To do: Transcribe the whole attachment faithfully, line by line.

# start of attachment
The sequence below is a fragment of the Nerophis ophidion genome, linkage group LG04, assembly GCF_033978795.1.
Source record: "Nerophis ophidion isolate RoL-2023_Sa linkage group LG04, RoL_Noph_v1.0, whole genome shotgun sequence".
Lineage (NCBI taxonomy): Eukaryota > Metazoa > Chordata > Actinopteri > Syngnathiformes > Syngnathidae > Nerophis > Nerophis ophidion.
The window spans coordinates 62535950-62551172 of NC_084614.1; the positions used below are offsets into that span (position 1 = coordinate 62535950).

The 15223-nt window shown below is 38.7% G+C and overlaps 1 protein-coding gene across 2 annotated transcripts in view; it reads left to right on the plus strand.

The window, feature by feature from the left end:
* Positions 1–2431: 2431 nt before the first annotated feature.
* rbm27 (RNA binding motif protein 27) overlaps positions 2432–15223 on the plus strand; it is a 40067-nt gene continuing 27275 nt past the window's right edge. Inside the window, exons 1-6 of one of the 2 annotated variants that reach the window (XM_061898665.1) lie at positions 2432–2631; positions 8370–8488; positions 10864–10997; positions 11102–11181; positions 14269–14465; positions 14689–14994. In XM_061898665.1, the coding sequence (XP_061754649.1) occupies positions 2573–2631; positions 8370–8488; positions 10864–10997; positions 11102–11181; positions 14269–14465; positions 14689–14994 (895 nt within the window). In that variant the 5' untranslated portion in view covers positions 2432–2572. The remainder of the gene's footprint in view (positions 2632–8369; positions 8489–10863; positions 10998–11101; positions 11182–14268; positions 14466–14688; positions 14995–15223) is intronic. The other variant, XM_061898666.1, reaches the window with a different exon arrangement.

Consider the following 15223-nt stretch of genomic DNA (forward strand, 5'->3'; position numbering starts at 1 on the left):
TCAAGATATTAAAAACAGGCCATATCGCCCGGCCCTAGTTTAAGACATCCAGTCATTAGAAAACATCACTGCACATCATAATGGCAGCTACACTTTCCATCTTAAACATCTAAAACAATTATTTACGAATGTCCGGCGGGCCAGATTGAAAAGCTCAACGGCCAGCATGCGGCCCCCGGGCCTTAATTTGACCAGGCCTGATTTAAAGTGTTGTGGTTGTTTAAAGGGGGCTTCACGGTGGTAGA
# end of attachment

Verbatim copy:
The sequence below is a fragment of the Nerophis ophidion genome, linkage group LG04, assembly GCF_033978795.1.
Source record: "Nerophis ophidion isolate RoL-2023_Sa linkage group LG04, RoL_Noph_v1.0, whole genome shotgun sequence".
Lineage (NCBI taxonomy): Eukaryota > Metazoa > Chordata > Actinopteri > Syngnathiformes > Syngnathidae > Nerophis > Nerophis ophidion.
The window spans coordinates 62535950-62551172 of NC_084614.1; the positions used below are offsets into that span (position 1 = coordinate 62535950).

The 15223-nt window shown below is 38.7% G+C and overlaps 1 protein-coding gene across 2 annotated transcripts in view; it reads left to right on the plus strand.

The window, feature by feature from the left end:
* Positions 1–2431: 2431 nt before the first annotated feature.
* rbm27 (RNA binding motif protein 27) overlaps positions 2432–15223 on the plus strand; it is a 40067-nt gene continuing 27275 nt past the window's right edge. Inside the window, exons 1-6 of one of the 2 annotated variants that reach the window (XM_061898665.1) lie at positions 2432–2631; positions 8370–8488; positions 10864–10997; positions 11102–11181; positions 14269–14465; positions 14689–14994. In XM_061898665.1, the coding sequence (XP_061754649.1) occupies positions 2573–2631; positions 8370–8488; positions 10864–10997; positions 11102–11181; positions 14269–14465; positions 14689–14994 (895 nt within the window). In that variant the 5' untranslated portion in view covers positions 2432–2572. The remainder of the gene's footprint in view (positions 2632–8369; positions 8489–10863; positions 10998–11101; positions 11182–14268; positions 14466–14688; positions 14995–15223) is intronic. The other variant, XM_061898666.1, reaches the window with a different exon arrangement.

Consider the following 15223-nt stretch of genomic DNA (forward strand, 5'->3'; position numbering starts at 1 on the left):
TCAAGATATTAAAAACAGGCCATATCGCCCGGCCCTAGTTTAAGACATCCAGTCATTAGAAAACATCACTGCACATCATAATGGCAGCTACACTTTCCATCTTAAACATCTAAAACAATTATTTACGAATGTCCGGCGGGCCAGATTGAAAAGCTCAACGGCCAGCATGCGGCCCCCGGGCCTTAATTTGACCAGGCCTGATTTAAAGTGTTGTGGTTGTTTAAAGGGGGCTTCACGGTGGTAGA